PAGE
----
Ludus Duodecim Scriptorum, also known as Duodecim Scripta or the Game of Twelve Lines, is a Roman game. Boards and remains of the game have been found at dozens of ancient Roman sites across Europe testifying to the fact that the game was hugely popular across the Roman Empire.
The game has been found in many forms, the simplest being a 3 x 12 grid. Some theories suggest that the game was banned by the authorities and to be found with a Duodecim Scripta board would have resulted in a hefty punishment. To combat this players of the game simply wrote six six-letter words on a table and used the letters as the playing squares - then if some soldiers searched a tavern or house, all they would find would be some words written on a tablet. The words inscribed on tables and tablets vary enormously. The famous example used in our board translates as a poem - "To hunt, To Swim, To Play, To Grin, This is, To Live". Another found in Rome translates as "Jump Up, Depart, You won't win, Push Off, Idiot!"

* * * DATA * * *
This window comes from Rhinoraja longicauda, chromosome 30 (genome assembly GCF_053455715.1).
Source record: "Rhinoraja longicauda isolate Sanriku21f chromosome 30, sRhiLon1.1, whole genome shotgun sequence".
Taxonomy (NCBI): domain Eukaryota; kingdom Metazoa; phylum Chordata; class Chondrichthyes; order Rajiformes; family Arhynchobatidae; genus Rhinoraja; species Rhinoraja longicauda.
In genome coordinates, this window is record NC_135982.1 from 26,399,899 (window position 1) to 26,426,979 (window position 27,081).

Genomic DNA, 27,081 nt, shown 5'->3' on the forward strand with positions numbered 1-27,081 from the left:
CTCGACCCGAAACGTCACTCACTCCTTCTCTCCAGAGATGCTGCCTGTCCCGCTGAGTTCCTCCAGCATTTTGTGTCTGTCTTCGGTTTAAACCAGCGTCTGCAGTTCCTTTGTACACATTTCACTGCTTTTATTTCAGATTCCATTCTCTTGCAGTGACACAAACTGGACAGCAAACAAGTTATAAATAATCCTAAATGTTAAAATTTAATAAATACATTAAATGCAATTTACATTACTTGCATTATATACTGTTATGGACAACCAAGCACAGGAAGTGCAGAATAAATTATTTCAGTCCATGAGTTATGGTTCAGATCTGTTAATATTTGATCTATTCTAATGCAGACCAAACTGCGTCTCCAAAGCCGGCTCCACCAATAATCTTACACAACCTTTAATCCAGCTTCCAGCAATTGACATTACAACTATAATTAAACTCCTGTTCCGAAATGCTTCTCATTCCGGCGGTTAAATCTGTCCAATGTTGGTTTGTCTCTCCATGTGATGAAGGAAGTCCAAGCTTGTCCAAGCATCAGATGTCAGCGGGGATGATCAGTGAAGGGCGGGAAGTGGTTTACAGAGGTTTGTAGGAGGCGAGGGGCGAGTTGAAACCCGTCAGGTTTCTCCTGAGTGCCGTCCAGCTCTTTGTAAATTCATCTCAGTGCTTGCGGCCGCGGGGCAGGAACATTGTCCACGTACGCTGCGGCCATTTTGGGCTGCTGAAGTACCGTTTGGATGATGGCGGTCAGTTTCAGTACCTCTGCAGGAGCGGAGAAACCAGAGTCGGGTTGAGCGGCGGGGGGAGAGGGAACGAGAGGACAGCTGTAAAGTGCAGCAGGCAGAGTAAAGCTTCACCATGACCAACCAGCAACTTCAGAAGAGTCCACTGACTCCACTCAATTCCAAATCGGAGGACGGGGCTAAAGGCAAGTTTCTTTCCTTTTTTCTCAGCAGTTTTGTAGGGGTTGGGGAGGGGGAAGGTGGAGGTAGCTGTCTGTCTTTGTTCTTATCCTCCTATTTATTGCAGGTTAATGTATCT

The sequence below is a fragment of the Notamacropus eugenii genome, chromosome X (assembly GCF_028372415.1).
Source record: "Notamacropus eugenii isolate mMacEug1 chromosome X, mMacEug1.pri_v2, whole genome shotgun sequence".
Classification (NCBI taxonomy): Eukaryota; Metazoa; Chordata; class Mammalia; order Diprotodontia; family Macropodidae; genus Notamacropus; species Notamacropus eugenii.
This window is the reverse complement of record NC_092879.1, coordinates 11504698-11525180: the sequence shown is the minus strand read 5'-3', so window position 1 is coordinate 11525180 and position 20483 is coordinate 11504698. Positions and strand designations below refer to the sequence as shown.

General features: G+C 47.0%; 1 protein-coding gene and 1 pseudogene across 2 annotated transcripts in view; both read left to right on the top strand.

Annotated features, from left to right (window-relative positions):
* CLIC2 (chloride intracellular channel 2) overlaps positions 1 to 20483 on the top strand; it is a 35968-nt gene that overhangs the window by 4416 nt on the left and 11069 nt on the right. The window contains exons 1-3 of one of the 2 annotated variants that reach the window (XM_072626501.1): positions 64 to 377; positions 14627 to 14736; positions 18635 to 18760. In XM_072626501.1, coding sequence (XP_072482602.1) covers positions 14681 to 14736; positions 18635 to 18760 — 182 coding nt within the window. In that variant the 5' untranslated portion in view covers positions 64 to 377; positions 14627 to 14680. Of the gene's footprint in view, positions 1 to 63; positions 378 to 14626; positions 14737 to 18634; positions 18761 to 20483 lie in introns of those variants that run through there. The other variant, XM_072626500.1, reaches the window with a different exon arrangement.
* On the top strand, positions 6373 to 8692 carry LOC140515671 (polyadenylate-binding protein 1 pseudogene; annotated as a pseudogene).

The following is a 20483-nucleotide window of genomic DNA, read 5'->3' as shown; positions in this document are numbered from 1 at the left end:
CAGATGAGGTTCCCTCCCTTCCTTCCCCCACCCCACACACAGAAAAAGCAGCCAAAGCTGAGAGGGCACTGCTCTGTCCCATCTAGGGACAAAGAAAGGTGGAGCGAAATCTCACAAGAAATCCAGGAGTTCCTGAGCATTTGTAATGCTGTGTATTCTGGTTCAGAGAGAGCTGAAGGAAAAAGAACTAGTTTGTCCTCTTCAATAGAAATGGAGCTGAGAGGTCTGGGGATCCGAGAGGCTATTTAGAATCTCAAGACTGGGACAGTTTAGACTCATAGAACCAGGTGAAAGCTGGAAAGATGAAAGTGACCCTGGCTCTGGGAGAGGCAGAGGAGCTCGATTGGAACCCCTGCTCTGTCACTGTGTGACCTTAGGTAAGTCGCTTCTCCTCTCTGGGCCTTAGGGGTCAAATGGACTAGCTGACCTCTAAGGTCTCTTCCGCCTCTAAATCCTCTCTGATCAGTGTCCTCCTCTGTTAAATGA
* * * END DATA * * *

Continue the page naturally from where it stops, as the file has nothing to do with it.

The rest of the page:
Exactly how Duodecim Scripta was played is not known but various Game historians have investigated the possibilities and this version of the archetypal Roman game includes a sensible interpretation of possible rules that are based on the ancient game of Alea played in the first century AD.
Duodecim Scripta is a race game for two players. Instructions
are in English, Dutch, French, German and Italian and the game played
properly can take up to an hour or so to play. This product is in the
form of a wooden box with a drawer for the pieces - 15 white discs, 15
brown discs, 3 Roman dice and the rules.